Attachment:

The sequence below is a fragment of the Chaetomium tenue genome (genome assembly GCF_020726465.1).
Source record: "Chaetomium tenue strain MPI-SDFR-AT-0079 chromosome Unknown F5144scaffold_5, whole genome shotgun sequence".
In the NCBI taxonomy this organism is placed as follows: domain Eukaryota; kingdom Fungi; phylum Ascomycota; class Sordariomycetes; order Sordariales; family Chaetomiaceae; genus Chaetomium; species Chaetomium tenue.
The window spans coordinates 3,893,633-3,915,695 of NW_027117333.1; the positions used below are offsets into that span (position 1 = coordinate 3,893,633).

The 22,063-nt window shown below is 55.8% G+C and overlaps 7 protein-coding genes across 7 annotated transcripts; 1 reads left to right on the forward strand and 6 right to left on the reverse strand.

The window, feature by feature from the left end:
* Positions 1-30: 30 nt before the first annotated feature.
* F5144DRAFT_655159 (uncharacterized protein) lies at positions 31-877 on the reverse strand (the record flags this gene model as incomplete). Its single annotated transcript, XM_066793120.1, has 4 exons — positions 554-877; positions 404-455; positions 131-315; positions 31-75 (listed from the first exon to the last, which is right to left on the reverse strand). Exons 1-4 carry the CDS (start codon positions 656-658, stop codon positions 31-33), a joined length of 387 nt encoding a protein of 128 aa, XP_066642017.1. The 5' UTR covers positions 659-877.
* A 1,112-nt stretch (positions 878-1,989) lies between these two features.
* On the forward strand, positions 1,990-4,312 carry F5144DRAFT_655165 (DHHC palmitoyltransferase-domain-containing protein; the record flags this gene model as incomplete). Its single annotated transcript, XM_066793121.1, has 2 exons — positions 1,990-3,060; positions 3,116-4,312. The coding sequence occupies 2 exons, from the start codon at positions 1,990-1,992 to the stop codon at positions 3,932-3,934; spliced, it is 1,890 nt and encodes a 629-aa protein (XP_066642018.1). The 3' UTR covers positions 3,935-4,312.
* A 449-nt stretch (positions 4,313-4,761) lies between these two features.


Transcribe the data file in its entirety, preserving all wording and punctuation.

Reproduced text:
The sequence below is a fragment of the Chaetomium tenue genome (genome assembly GCF_020726465.1).
Source record: "Chaetomium tenue strain MPI-SDFR-AT-0079 chromosome Unknown F5144scaffold_5, whole genome shotgun sequence".
In the NCBI taxonomy this organism is placed as follows: domain Eukaryota; kingdom Fungi; phylum Ascomycota; class Sordariomycetes; order Sordariales; family Chaetomiaceae; genus Chaetomium; species Chaetomium tenue.
The window spans coordinates 3,893,633-3,915,695 of NW_027117333.1; the positions used below are offsets into that span (position 1 = coordinate 3,893,633).

The 22,063-nt window shown below is 55.8% G+C and overlaps 7 protein-coding genes across 7 annotated transcripts; 1 reads left to right on the forward strand and 6 right to left on the reverse strand.

The window, feature by feature from the left end:
* Positions 1-30: 30 nt before the first annotated feature.
* F5144DRAFT_655159 (uncharacterized protein) lies at positions 31-877 on the reverse strand (the record flags this gene model as incomplete). Its single annotated transcript, XM_066793120.1, has 4 exons — positions 554-877; positions 404-455; positions 131-315; positions 31-75 (listed from the first exon to the last, which is right to left on the reverse strand). Exons 1-4 carry the CDS (start codon positions 656-658, stop codon positions 31-33), a joined length of 387 nt encoding a protein of 128 aa, XP_066642017.1. The 5' UTR covers positions 659-877.
* A 1,112-nt stretch (positions 878-1,989) lies between these two features.
* On the forward strand, positions 1,990-4,312 carry F5144DRAFT_655165 (DHHC palmitoyltransferase-domain-containing protein; the record flags this gene model as incomplete). Its single annotated transcript, XM_066793121.1, has 2 exons — positions 1,990-3,060; positions 3,116-4,312. The coding sequence occupies 2 exons, from the start codon at positions 1,990-1,992 to the stop codon at positions 3,932-3,934; spliced, it is 1,890 nt and encodes a 629-aa protein (XP_066642018.1). The 3' UTR covers positions 3,935-4,312.
* A 449-nt stretch (positions 4,313-4,761) lies between these two features.